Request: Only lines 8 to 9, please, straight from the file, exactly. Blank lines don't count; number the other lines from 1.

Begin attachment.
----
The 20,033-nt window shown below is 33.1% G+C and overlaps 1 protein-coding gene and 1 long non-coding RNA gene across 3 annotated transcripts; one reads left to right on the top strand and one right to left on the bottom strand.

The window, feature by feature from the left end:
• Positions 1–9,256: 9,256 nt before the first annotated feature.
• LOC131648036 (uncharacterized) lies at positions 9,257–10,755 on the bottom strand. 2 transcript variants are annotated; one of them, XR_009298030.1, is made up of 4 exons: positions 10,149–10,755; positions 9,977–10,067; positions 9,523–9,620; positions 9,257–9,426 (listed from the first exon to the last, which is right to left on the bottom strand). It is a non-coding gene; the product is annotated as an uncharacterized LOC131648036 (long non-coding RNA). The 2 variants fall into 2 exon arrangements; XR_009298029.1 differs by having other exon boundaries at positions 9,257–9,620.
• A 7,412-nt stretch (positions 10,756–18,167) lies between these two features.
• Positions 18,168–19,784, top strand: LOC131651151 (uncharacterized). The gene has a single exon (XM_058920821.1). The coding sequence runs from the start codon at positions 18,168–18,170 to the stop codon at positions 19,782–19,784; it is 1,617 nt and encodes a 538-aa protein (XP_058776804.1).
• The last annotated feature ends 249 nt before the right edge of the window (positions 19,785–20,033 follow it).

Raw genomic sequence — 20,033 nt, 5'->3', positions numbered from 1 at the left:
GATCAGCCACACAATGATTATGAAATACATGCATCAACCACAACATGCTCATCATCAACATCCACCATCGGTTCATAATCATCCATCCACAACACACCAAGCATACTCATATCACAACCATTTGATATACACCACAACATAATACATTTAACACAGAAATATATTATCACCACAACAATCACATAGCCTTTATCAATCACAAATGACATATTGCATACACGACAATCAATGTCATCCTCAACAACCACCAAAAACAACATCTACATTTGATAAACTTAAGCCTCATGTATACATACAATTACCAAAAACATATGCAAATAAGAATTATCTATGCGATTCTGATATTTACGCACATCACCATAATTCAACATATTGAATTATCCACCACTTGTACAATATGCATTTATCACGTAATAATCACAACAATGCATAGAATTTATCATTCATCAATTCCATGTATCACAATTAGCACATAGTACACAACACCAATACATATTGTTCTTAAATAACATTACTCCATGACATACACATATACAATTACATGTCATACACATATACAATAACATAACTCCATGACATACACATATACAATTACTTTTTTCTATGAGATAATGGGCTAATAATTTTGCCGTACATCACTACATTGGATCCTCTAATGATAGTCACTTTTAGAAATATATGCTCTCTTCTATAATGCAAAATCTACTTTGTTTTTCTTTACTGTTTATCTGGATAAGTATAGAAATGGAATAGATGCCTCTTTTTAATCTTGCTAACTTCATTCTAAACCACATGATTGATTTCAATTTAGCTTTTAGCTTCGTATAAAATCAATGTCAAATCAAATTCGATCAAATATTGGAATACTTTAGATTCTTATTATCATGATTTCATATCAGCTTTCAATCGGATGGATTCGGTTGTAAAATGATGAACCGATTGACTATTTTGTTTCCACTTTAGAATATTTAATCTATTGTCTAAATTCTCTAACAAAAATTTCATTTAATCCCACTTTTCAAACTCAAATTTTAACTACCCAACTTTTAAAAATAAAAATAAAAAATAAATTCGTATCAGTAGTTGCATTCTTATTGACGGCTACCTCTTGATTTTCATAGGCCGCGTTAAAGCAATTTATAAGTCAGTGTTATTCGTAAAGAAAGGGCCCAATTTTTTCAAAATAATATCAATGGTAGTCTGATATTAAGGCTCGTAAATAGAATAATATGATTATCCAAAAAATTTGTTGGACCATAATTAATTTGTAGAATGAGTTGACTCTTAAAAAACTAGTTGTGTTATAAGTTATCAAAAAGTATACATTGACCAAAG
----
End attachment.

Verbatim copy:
Raw genomic sequence — 20,033 nt, 5'->3', positions numbered from 1 at the left:
GATCAGCCACACAATGATTATGAAATACATGCATCAACCACAACATGCTCATCATCAACATCCACCATCGGTTCATAATCATCCATCCACAACACACCAAGCATACTCATATCACAACCATTTGATATACACCACAACATAATACATTTAACACAGAAATATATTATCACCACAACAATCACATAGCCTTTATCAATCACAAATGACATATTGCATACACGACAATCAATGTCATCCTCAACAACCACCAAAAACAACATCTACATTTGATAAACTTAAGCCTCATGTATACATACAATTACCAAAAACATATGCAAATAAGAATTATCTATGCGATTCTGATATTTACGCACATCACCATAATTCAACATATTGAATTATCCACCACTTGTACAATATGCATTTATCACGTAATAATCACAACAATGCATAGAATTTATCATTCATCAATTCCATGTATCACAATTAGCACATAGTACACAACACCAATACATATTGTTCTTAAATAACATTACTCCATGACATACACATATACAATTACATGTCATACACATATACAATAACATAACTCCATGACATACACATATACAATTACTTTTTTCTATGAGATAATGGGCTAATAATTTTGCCGTACATCACTACATTGGATCCTCTAATGATAGTCACTTTTAGAAATATATGCTCTCTTCTATAATGCAAAATCTACTTTGTTTTTCTTTACTGTTTATCTGGATAAGTATAGAAATGGAATAGATGCCTCTTTTTAATCTTGCTAACTTCATTCTAAACCACATGATTGATTTCAATTTAGCTTTTAGCTTCGTATAAAATCAATGTCAAATCAAATTCGATCAAATATTGGAATACTTTAGATTCTTATTATCATGATTTCATATCAGCTTTCAATCGGATGGATTCGGTTGTAAAATGATGAACCGATTGACTATTTTGTTTCCACTTTAGAATATTTAATCTATTGTCTAAATTCTCTAACAAAAATTTCATTTAATCCCACTTTTCAAACTCAAATTTTAACTACCCAACTTTTAAAAATAAAAATAAAAAATAAATTCGTATCAGTAGTTGCATTCTTATTGACGGCTACCTCTTGATTTTCATAGGCCGCGTTAAAGCAATTTATAAGTCAGTGTTATTCGTAAAGAAAGGGCCCAATTTTTTCAAAATAATATCAATGGTAGTCTGATATTAAGGCTCGTAAATAGAATAATATGATTATCCAAAAAATTTGTTGGACCATAATTAATTTGTAGAATGAGTTGACTCTTAAAAAACTAGTTGTGTTATAAGTTATCAAAAAGTATACATTGACCAAAG